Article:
All posts by perrycy

Mother or Father Nature?

Throughout this reading, there were two main concepts which caught my attention. With regards to animal sciences, the choice of animal consumption and feminist approach to these ethical debates intrigued me.


It does indeed seem quite normal that animals are considered to be a large part of our food industry. It almost appears as a challenge against our entire culture to remove these animals from our consumption. This being said, the question of our relationship with animals is being brought up more often. People need to understand that our food is shaping our perception of nature as a whole. If we remove ourselves from animals which we consume, this furthers the concept that we are divided from nature. This connects to a previous topic on our discussion of humankind’s perspective of nature. It is important to understand that we aren’t a separate entity from nature. This is the only way that we can respect our environment. If humans understood their impact on ecosystems, perhaps they would treat it with more care. Animal consuming practiceshave become ingrained in our society, and it will take drastic measures to shift away from this. Will this have to be a political or legal transition? From our current position, it does appear that something will have to force the majority of the world to alter their consumption of animals.

The feminist bioethics portion of this excerpt was a new region of thought for me. I had previously never considered how different perspectives could be based on gender. It is apparent that in general, humans have been characterized as being masculine. From our terms “mankind” and reference to humans as “man”, it seems common. Ecofeminism is also an interesting concept. This portrays masculinity as the reason behind most problems. I don’t think we can blame all our environmental problems on masculinity, it is just a product of human nature. However, some aspects of masculinity like hunting in animal consumption might support this train of thought.

A Classic Joke: How many humans does it take to understand nature?

Humans have desperately desired to reign over nature since the beginning of time. For that matter, humans have sought control over their surroundings via numerous methods. I found it particularly interesting that there are so many formulated these on nature. Humans want to control it, yet they struggle to understand the entirety of nature. These theses appear as another means by which humans think they can control things, as they want to classify nature and put it in its place.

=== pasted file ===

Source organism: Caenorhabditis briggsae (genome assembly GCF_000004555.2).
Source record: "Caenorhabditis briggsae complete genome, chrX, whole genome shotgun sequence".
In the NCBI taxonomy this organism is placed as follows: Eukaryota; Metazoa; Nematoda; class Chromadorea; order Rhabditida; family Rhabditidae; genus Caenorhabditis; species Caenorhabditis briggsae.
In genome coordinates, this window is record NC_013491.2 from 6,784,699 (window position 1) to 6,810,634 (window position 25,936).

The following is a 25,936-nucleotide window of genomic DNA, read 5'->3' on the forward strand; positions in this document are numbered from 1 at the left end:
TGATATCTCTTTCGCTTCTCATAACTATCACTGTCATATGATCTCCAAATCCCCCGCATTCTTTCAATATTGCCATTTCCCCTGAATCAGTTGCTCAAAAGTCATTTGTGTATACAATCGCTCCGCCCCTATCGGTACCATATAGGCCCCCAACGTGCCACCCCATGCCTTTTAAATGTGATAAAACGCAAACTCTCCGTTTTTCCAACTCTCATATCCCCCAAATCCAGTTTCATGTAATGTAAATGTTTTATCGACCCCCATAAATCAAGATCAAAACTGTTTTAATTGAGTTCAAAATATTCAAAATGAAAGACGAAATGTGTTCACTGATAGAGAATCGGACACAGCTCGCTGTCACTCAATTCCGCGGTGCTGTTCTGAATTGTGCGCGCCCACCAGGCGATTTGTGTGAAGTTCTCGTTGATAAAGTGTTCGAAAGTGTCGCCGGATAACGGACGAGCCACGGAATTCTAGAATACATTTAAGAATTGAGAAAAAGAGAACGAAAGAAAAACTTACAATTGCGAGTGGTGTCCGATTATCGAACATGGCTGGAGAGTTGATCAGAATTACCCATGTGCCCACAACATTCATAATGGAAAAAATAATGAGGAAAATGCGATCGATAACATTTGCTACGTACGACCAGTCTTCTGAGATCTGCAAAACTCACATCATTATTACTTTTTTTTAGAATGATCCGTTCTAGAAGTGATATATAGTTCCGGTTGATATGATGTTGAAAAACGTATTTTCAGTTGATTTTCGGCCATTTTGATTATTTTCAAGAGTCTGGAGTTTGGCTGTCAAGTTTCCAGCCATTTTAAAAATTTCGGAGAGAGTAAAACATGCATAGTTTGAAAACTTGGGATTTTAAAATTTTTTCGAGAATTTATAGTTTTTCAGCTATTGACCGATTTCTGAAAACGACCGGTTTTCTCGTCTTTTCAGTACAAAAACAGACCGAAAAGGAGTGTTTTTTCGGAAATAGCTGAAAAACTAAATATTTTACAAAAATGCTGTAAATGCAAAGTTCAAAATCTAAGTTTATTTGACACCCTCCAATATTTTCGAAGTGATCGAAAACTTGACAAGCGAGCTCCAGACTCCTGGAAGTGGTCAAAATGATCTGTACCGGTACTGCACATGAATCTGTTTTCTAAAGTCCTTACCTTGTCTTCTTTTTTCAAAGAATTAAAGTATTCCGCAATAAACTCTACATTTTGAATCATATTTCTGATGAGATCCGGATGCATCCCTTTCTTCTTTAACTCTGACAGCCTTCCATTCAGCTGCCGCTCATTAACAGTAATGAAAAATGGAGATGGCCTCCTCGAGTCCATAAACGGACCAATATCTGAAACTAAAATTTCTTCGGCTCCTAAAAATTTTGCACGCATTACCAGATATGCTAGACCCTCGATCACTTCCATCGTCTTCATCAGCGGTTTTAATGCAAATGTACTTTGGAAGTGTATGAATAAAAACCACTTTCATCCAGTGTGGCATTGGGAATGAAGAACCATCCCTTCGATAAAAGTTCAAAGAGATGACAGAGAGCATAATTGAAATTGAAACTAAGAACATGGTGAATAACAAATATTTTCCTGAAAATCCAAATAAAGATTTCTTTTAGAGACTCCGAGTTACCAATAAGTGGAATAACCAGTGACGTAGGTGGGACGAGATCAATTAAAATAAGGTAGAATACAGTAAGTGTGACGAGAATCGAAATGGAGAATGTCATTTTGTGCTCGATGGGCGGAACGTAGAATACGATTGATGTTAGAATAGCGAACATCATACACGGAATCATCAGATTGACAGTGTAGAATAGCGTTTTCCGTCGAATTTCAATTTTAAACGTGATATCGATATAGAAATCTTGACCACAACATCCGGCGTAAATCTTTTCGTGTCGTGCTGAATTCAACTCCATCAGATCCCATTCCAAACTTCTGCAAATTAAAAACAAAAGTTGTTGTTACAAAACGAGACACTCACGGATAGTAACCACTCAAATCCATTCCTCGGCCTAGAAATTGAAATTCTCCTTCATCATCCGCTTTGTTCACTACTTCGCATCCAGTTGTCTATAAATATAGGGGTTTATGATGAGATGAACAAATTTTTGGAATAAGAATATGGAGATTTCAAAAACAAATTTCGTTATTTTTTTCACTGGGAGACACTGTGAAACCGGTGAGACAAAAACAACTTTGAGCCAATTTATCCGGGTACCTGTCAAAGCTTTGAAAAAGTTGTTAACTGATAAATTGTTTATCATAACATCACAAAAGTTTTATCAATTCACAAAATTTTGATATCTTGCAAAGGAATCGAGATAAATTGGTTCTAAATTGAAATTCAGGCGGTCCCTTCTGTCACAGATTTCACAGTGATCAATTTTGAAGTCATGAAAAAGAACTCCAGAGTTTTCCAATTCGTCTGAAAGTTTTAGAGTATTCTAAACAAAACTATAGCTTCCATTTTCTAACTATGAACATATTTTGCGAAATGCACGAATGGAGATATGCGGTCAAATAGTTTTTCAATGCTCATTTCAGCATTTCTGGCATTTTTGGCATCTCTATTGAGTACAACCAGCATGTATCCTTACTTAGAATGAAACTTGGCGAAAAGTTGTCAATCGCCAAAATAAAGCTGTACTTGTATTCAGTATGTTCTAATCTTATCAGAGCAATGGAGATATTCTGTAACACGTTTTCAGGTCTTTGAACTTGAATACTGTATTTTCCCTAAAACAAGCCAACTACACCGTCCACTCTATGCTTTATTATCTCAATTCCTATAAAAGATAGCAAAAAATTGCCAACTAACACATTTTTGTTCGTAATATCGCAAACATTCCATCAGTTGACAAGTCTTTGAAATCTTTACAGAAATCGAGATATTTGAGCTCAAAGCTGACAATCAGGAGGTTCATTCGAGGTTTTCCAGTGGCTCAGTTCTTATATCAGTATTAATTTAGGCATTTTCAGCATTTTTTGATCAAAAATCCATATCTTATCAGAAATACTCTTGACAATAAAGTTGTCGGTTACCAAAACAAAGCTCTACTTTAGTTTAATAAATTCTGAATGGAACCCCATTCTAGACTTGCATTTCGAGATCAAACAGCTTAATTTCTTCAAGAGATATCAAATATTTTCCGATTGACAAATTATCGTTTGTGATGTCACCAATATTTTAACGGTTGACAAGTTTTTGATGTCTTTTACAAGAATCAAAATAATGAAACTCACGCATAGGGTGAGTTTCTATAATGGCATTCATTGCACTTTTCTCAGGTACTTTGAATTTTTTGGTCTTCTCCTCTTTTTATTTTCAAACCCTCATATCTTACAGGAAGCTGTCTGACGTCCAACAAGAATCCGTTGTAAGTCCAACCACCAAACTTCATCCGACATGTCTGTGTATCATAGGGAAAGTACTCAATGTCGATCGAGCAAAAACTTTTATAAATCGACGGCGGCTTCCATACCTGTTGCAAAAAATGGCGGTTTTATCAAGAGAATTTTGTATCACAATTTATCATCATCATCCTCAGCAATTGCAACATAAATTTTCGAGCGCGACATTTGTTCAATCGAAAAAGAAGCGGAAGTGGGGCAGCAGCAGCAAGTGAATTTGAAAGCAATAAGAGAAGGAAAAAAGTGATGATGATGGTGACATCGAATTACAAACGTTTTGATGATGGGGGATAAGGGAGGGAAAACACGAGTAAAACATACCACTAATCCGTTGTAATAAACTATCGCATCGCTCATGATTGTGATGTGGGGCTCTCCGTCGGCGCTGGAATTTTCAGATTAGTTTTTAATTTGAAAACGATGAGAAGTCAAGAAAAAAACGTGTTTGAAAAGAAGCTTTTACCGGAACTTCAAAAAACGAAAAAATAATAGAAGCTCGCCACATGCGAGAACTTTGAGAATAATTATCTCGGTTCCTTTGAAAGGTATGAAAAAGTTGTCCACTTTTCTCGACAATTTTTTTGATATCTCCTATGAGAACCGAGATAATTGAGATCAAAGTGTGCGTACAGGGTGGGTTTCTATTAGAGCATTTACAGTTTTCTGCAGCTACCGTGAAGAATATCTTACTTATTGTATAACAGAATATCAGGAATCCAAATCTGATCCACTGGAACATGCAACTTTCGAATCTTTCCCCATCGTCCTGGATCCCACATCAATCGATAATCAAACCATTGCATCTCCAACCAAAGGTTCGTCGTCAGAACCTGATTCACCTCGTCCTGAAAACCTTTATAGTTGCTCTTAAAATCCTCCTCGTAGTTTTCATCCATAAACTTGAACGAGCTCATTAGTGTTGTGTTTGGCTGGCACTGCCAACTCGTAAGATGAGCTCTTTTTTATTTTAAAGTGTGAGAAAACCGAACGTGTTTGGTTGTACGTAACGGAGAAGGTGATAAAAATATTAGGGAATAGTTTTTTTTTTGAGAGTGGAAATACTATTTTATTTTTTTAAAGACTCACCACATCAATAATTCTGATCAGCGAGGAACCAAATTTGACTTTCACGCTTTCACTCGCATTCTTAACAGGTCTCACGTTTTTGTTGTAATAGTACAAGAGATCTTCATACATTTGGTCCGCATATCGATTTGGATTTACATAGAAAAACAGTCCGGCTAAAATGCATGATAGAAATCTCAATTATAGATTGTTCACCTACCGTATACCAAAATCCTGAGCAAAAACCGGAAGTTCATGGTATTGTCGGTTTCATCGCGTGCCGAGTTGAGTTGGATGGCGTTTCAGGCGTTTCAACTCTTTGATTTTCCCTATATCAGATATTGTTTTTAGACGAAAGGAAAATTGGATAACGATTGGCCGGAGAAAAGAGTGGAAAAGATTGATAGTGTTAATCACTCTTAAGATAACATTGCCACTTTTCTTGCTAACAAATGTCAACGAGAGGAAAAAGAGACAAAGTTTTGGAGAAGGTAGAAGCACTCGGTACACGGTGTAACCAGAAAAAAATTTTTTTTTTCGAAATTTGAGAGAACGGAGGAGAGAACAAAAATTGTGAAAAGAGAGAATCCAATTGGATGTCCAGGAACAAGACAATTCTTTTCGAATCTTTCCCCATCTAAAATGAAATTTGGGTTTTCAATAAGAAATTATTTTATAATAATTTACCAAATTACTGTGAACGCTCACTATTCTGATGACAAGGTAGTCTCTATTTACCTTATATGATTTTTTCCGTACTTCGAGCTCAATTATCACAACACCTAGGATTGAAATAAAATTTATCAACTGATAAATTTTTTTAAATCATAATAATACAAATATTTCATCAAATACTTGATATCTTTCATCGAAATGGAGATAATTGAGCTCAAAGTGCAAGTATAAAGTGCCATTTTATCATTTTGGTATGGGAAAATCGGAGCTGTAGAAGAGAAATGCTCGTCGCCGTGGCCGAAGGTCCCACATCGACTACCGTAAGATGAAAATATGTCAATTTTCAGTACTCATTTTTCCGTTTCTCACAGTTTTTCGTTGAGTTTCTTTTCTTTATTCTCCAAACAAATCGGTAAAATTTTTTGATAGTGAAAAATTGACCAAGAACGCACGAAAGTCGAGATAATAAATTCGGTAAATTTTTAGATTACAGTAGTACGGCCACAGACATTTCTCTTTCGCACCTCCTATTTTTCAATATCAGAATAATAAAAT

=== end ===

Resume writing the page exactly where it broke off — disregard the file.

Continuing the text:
The train of thought which follows with the desire for humans to be a small part of nature (instead of over-glorifying the human race) was seen in multiple theses. This seems to be quite prevalent in our society today, as humans begin to realize the consequences of their actions with regard to the environment.  

In particular, thesis 14 widened my perspective on understanding nature. This emphasized the difference between focusing on informational terms rather than energetic ones. It alluded to humans having excessive concern for informatics which is ruining our comprehension of energetics. Where nature falls into this thesis, I am not exactly sure. However, in this day and age, data and information rule human society. Nature is merely thought of in quantitative measure. For instance, humans care about the population of a species, the amount of pollution emitted into the atmosphere, the amount of untouched land, and the volume of resources left. I think that maybe this thesis wants humans to understand nature as a whole, and see our world in more than facts and data.  

On the other hand, thesis 16 argued that perception becomes action through obtaining information. This thesis appears to place an importance on processing information, and not just for humans. The excerpt provides an example of this process in a tree. I found this very interesting because usually, humans perceive themselves as the main or sole user of information, facts, and data. However, according to thesis 16, the crucial use of information is prevalent throughout nature.  

Whether these theses emphasize the relationship between cause and effect within information, the infiniteness of space and nature, or the transformation of energy, there will never be enough written theses to explain the different views on nature. One of my personal favorite theses explained that nature is the thing which places the everything we know in a common world. Nature cannot be explained, for it is such a broad aspect of existence. To every individual, it means something quite different, but that is what makes it so fascinating to ponder.


The Economy is on Fire! Stop, Drop, and Roll- Let’s Put it Out.